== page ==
HARMONY —  Four-year-old Jaydon Talbot is recovering from the amputation of his right leg after he was caught in the blades of a lawn mower his father was driving.

The boy fell out of a trailer that was attached to the back of the mower, in what appears to have been an accident, police said. A spokesperson for Eastern Maine Medical Center in Bangor, where Talbot is a patient, said he was in critical condition Thursday.

“It was a freak accident. His father was just driving with him like they normally do on the lawnmower. It’s something everybody does, but they shouldn’t,” said Teresa Gourley, the boy’s aunt. She said Talbot was recovering but had to have his leg amputated above the knee.

The boy’s father was cutting the grass outside their home at 217 North Road when the accident was reported around 7:50 p.m. Wednesday, according to Dale Lancaster, chief deputy of the Somerset County Sheriff’s Department. He said Talbot was taken to Redington-Fairview General Hospital in Skowhegan before being taken by LifeFlight helicopter to Bangor.

The accident is still under investigation, but criminal charges are unlikely, Lancaster said. He said police still are seeking confirmation from the boy’s parents about what happened. Neither he nor Gourley would identify the parents.

Nationally, 3,780 children age 14 or under were treated in emergency rooms for injuries related to lawn mowers accidents in 2011, according to the most recent data from the U.S. Consumer Product Safety Commission.

Scott Hebert, 42, of Norridgewock, is a certified prosthetist and orthopedist who works for Hanger Inc., a national prosthetics and orthotics company that is based in Austin, Texas, and has five offices in Maine, including one in Waterville, where Hebert usually works. Hebert is also an amputee who lost his left leg below the knee as a result of a lawn mower accident when he was 2 years old.

“I was reminded of myself when I heard about this. I’ve been there and have a lot in common with this boy,” Hebert said of Talbot. “There is hope.”

As someone who makes prosthetics for patients all over the state, Hebert said he sees about 100 new amputees each year. He said the most common causes of amputation are diabetes and vascular dysfunction, but he has also seen trauma patients, including about 30 related to lawn mower accidents during his 18-year career.

Hebert, who grew up in Massachusetts, said his accident happened in 1972 while he was playing in the yard and his aunt, who didn’t see him, accidentally ran him over with a lawn mower.

In his own case, the guard around the blade of the mower was not set to standards, which made it easy for Hebert to get caught in the blades underneath. Recovery from the accident was a long process and involved close to 100 surgeries before his leg finally was amputated at age 11, Herbert said. Still, he said a normal life has been possible for him.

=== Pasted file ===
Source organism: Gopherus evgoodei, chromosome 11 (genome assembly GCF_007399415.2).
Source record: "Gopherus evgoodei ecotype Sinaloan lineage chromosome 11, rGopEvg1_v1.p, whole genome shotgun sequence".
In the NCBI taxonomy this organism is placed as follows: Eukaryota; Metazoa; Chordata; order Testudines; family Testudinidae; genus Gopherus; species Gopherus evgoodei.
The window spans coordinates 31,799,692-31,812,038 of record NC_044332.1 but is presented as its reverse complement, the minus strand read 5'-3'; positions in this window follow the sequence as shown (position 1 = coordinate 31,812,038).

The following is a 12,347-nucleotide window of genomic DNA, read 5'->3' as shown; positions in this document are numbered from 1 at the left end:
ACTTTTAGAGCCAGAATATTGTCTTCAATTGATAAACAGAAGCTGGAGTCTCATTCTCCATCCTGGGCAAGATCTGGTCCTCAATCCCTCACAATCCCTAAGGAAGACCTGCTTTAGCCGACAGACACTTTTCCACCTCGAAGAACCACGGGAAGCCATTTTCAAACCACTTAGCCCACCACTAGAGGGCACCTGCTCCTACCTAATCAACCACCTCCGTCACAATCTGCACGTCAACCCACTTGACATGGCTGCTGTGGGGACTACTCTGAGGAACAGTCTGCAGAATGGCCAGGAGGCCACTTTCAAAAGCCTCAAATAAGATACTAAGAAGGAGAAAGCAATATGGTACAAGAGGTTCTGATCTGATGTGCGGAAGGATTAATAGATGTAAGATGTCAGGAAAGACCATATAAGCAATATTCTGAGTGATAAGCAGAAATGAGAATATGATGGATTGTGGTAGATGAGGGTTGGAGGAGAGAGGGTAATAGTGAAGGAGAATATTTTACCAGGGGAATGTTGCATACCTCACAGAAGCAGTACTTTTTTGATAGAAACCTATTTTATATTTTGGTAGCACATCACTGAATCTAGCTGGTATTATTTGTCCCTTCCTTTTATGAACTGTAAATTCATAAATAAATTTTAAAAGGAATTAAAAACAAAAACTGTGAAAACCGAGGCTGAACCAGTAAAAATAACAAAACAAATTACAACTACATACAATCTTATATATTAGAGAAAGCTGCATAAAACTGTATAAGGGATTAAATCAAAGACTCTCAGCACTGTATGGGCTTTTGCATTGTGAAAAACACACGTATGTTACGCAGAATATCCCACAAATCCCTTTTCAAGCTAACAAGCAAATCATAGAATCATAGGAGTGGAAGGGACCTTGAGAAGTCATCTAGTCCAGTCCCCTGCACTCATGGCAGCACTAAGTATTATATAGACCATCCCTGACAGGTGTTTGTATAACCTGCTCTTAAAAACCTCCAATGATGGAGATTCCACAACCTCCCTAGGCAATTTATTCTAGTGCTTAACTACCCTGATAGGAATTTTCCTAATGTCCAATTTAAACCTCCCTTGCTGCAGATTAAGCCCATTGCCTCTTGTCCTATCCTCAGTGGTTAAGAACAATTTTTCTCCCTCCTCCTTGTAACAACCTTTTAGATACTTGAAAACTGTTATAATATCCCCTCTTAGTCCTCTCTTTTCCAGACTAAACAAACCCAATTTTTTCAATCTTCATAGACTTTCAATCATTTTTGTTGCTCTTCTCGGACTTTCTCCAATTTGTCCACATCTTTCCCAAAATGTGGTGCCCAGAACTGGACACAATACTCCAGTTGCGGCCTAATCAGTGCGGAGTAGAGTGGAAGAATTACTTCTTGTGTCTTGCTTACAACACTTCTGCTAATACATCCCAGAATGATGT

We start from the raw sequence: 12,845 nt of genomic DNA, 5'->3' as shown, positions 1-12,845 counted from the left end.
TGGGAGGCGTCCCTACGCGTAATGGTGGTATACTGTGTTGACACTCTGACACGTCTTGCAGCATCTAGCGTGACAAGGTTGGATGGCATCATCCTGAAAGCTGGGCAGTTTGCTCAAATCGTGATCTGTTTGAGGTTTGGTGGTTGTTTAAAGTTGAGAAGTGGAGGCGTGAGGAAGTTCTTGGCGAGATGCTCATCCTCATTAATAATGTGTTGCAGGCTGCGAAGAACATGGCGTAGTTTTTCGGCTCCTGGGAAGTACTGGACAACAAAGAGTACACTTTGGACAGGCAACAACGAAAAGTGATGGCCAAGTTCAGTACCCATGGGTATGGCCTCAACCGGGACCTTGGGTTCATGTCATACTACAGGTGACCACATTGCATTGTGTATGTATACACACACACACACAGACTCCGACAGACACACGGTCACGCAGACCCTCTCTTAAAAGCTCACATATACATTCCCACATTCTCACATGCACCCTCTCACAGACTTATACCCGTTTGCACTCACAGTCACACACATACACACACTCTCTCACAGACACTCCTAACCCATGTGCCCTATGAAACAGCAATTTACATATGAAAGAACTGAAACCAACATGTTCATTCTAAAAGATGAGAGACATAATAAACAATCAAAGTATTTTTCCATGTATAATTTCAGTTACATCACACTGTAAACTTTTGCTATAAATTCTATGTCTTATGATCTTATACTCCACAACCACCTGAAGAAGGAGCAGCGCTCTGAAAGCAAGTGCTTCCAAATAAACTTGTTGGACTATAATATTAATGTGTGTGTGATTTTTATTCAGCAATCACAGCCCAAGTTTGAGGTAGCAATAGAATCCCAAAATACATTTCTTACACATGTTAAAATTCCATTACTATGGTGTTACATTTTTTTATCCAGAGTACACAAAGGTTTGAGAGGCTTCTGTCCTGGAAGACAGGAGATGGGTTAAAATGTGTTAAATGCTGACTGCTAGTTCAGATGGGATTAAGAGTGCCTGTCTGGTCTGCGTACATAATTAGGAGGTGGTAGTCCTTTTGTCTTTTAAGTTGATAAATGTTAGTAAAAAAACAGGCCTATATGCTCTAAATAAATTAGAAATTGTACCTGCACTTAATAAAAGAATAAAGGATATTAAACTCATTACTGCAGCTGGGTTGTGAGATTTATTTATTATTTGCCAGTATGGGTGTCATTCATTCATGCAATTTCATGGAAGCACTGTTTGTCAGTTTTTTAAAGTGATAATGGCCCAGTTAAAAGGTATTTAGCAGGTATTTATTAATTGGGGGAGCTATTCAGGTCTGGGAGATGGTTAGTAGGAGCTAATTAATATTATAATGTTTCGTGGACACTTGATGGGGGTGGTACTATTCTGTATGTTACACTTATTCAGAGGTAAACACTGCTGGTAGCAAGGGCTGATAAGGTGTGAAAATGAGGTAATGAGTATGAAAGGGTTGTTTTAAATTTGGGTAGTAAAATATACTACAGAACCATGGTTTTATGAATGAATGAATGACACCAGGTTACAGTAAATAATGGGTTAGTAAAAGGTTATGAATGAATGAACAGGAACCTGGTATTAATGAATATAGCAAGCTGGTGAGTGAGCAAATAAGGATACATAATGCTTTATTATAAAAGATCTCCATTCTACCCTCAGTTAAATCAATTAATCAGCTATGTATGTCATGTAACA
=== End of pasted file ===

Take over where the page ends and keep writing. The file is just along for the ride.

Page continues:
“I’ve been able to carry on through life. I think most people now don’t even know I have an artificial leg,” said Hebert, adding that he went on to work on his family’s farm and in construction before getting into prosthetics.

He also has children of his own and said he is always cautious around lawn mowers with them, and that if they want to go for a ride he turns the blade off and does not cut grass at the same time.

“This is an unfortunate tragedy, but there is a lot of hope with technology today that can bring him back to normal functioning,” Hebert said of Wednesday’s accident victim. He said many of his most resilient patients are children, who are able to recover because they are focused on achieving small tasks such as getting back to playing outside.

“Adults have to worry about providing for their families and often think about how people will look at them. As a child, I just wanted to play kickball with my friends,” said Hebert.

Talbot is a prekindergarten student at Harmony Elementary School, according to Noelle Loupin, the school’s office manager.

The boy’s aunt said he is expected to recover from the accident. Lancaster said that while the Somerset County Sheriff’s Department hasn’t seen a lot of lawn mower-related accidents, they are not rare.

“Any operation of equipment has to come with extreme caution,” he said.

Rachel Ohm —  612-2368
[email protected]

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